Cover image for A friend of the earth
A friend of the earth
Boyle, T. Coraghessan.
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Publication Information:
New York : Viking, [2000]

Physical Description:
271 pages ; 24 cm
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T.C. Boyle's range as a novelist is breathtaking; he is the kind of writer who is always setting himself new challenges, who never ceases to astonish. In A Friend of the Earth, "America's most imaginative contemporary novelist" (Newsweek) blends idealism & satire in a story that addresses the ultimate questions of human love & the survival of the species. A Friend of the Earth opens in the year 2025, as Tyrone O'Shaughnessy Tierwater ekes out a bleak living in southern California, managing a rock star's private menagerie of the species "only a mother could love"--scruffy hyenas, jackals, warthogs, & three down-at-the-mouth lions. Global warming is a reality. The biosphere has collapsed in a grim but very funny way, & most of the major mammalian species--not to mention fish, birds, & frogs--are extinct. Once, as we see in alternating chapters that flash back to the last two decades of the twentieth century, Ty was so seriously committed to environmental causes that he became an ecoterrorist & convicted felon. As a member of the radical environmental group Earth Forever!, he unwittingly endangered both his daughter, Sierra, & his wife, Andrea. Now, when he's just trying to survive in a world torn by obdurate storms & winnowing drought, Andrea comes back into his life. What happens as the two slip into a reborn involvement makes for a gripping, topical, & ever-surprising story that is certain to stir readers' emotions. Gritty & surreal, frightening yet touching, A Friend of the Earth represents a high-water mark in Boyle's career--his deep streak of social concern is effortlessly blended here with real compassion for his characters & the spirit of sheer exhilarating playfulness readers have come to expect of his work.

Author Notes

T. C. Boyle was born Thomas John Boyle in Peekskill, New York on December 2, 1948. He received a B.A. in English and history from SUNY Potsdam in 1968, a MFA from the University of Iowa Writers' Workshop in 1974, and a Ph.D. degree in nineteenth century British literature from the University of Iowa in 1977. He has been a member of the English department at the University of Southern California since 1978.

He has written over 20 books including After the Plague, Drop City, The Inner Circle, Tooth and Claw, The Human Fly, Talk Talk, The Women, Wild Child, and When the Killing's Done. He has received numerous awards including the PEN/Faulkner Award for best novel of the year for World's End; the PEN/Malamud Prize in the short story for T. C. Boyle Stories; and the Prix Médicis Étranger for best foreign novel in France for The Tortilla Curtain. His title's Sam Miguel and The Harder They Caome made The New York Times Best Seller List.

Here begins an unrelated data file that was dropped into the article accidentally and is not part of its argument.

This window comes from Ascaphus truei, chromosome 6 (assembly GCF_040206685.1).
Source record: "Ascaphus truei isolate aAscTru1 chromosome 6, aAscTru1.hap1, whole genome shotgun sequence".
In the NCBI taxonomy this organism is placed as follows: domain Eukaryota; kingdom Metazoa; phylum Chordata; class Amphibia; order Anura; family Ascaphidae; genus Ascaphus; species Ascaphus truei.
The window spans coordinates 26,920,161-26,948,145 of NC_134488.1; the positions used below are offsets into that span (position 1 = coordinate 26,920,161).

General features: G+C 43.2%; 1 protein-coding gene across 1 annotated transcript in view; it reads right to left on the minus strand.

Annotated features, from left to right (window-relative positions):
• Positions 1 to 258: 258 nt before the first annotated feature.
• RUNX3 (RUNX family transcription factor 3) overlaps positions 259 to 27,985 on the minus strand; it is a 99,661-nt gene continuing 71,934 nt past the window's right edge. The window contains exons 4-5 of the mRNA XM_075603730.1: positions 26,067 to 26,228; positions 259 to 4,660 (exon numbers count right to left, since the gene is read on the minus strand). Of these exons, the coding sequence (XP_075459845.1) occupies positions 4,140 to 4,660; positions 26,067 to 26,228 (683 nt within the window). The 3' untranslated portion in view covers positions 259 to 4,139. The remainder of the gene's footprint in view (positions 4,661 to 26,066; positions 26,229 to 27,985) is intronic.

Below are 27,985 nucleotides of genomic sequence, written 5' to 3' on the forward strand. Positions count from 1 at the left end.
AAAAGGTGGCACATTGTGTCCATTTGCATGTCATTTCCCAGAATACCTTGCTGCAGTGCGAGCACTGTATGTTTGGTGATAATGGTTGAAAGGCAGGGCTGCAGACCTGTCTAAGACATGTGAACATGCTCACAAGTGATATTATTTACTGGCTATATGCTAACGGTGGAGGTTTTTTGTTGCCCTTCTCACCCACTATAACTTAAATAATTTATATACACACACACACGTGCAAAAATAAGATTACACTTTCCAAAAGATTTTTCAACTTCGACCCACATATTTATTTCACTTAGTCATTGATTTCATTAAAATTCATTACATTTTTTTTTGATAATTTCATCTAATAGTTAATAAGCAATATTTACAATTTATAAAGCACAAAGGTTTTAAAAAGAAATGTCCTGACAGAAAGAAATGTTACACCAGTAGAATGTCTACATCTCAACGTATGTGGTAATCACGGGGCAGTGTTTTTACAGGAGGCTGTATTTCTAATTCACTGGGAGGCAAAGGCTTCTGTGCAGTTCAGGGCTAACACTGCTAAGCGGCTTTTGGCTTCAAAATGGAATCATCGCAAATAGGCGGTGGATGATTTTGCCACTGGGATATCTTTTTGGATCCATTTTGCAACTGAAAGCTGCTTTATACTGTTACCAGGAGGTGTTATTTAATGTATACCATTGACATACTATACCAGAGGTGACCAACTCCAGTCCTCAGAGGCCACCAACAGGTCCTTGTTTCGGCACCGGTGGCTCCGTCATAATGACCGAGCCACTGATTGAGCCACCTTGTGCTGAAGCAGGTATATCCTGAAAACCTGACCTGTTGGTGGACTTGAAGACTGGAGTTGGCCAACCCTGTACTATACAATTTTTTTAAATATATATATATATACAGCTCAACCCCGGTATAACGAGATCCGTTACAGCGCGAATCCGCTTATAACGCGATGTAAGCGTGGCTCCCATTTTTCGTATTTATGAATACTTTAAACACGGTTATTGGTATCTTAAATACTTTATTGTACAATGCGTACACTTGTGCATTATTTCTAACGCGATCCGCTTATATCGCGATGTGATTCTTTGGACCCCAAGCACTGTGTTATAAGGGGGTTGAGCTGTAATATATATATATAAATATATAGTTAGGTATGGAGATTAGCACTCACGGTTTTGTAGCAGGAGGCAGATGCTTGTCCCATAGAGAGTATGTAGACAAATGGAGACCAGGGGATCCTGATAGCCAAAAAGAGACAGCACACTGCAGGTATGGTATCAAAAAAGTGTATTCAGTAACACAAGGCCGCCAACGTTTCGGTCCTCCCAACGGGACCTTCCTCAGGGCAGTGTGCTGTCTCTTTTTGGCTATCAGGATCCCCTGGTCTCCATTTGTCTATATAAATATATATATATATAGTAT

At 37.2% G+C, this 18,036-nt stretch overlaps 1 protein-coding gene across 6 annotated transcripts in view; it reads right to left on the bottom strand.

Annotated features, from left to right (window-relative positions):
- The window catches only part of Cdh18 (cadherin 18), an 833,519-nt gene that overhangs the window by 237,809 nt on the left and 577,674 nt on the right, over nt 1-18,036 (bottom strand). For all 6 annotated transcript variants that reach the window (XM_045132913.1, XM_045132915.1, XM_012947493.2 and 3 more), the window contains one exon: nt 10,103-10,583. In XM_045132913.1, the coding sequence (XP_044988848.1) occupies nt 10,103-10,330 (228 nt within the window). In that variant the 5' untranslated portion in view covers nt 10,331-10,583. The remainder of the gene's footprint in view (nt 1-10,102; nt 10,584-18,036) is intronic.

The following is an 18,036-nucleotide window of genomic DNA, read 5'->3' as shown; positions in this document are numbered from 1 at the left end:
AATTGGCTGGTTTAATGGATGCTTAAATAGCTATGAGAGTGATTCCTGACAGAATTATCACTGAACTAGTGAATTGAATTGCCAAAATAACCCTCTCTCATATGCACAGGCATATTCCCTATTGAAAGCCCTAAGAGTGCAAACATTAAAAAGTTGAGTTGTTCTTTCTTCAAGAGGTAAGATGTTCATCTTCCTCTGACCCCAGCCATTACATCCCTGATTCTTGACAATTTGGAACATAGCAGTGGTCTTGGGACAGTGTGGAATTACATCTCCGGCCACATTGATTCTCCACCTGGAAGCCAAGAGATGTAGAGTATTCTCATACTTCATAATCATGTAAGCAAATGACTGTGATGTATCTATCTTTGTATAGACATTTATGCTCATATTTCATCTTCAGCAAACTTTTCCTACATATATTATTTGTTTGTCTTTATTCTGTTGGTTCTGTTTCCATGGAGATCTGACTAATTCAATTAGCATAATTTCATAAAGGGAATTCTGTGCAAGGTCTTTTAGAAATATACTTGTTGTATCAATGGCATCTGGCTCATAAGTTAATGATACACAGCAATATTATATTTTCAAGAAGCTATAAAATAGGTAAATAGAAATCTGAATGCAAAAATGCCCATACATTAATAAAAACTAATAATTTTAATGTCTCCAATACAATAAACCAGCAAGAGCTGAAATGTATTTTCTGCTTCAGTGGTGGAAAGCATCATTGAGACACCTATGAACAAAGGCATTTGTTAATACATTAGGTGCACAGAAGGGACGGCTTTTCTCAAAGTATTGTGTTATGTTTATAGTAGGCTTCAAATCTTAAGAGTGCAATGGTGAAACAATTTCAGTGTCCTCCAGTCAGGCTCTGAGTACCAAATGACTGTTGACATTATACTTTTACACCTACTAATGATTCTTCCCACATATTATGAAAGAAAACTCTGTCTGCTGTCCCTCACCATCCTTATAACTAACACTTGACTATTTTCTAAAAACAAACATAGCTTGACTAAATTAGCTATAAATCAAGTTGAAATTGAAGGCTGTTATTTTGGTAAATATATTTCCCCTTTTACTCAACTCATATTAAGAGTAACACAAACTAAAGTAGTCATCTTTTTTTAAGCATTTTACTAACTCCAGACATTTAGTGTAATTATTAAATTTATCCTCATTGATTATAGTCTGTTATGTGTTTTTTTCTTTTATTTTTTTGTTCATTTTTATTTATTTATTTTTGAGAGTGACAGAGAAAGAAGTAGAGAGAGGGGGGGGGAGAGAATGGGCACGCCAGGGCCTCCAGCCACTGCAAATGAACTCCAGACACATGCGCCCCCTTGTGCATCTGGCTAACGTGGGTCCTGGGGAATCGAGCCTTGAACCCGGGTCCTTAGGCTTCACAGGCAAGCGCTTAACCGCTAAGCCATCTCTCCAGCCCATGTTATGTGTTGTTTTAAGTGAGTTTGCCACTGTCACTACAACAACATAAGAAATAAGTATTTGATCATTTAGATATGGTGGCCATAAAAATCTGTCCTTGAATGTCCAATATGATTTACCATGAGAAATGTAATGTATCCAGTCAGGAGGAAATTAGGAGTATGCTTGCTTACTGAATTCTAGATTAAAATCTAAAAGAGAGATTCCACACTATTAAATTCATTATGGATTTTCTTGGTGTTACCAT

(Bowker Author Biography) T. Coraghessan Boyle is the best-selling author of "T.C. Boyle Stories," "Riven Rock," "The Tortilla Curtain," "Without a Hero," "The Road to Wellville," "East Is East," "If the River Was Whiskey," "World's End" (winner of the PEN/Faulkner Award), "Greasy Lake," "Budding Prospects," "Water Music," & "Descent of Man" (all available from Penguin). His fiction regularly appears in major American magazines, including "The New Yorker," "GQ," "The Paris Review," "Playboy," & "Esquire." He lives in Santa Barbara, California.

(Publisher Provided)

Reviews 3

Booklist Review

It's the year 2026, and Tyrone O'Shaughnessy Tierwater, a 75-year-old eco-warrior who's done prison time for his assaults on lumber and power company equipment, muses, "The environment is a bore. And nobody wants to read about it." True, if he means that no one wants to be preached to, but Boyle, an ingenious and masterful storyteller, has written an eco-novel so charged with suspense, drama, and ironic humor, and so alive with compellingly complex and maddening characters, no reader, no matter how environmentally apathetic, will be able to resist it. Laced with tributes to the great eco-writer Edward Abbey and the radical group Earth First! (fictionalized as Earth Forever!), Boyle's tightly written tale explores the paradoxes inherent in environmentalism. Ty, an heir to a shopping-mall fortune, turned his back on consumerism after his first wife died on a camping trip. Left to raise their daughter, Sierra, he eventually marries Andrea, an environmentalist who gets all three of them involved in extreme forms of protest. In searing flashbacks, Ty remembers 1989, when they cut a trench in a logging road in Oregon, filled it with wet cement, and planted themselves there. Later, Sierra achieves martyrdom after living in a "grand old cathedral redwood" to keep a lumber company at bay. Ty now battles the horrific storms and skin-blistering heat born of global warming as he oversees a menagerie of all-but-extinct animals owned by an eccentric and wealthy rock star, Maclovio Pulchris, a dead ringer for Michael Jackson. But their efforts, just like all of Ty's courageous but futile acts of "ecotage," are doomed to failure. No matter how fervent their beliefs, or extravagant their tactics, Boyle suggests, environmentalists will always be David facing the Goliath of corporate entities. And nature, a force of unfathomable power, will remain a source of astonishment and humility for our marauding species as long as we live. --Donna Seaman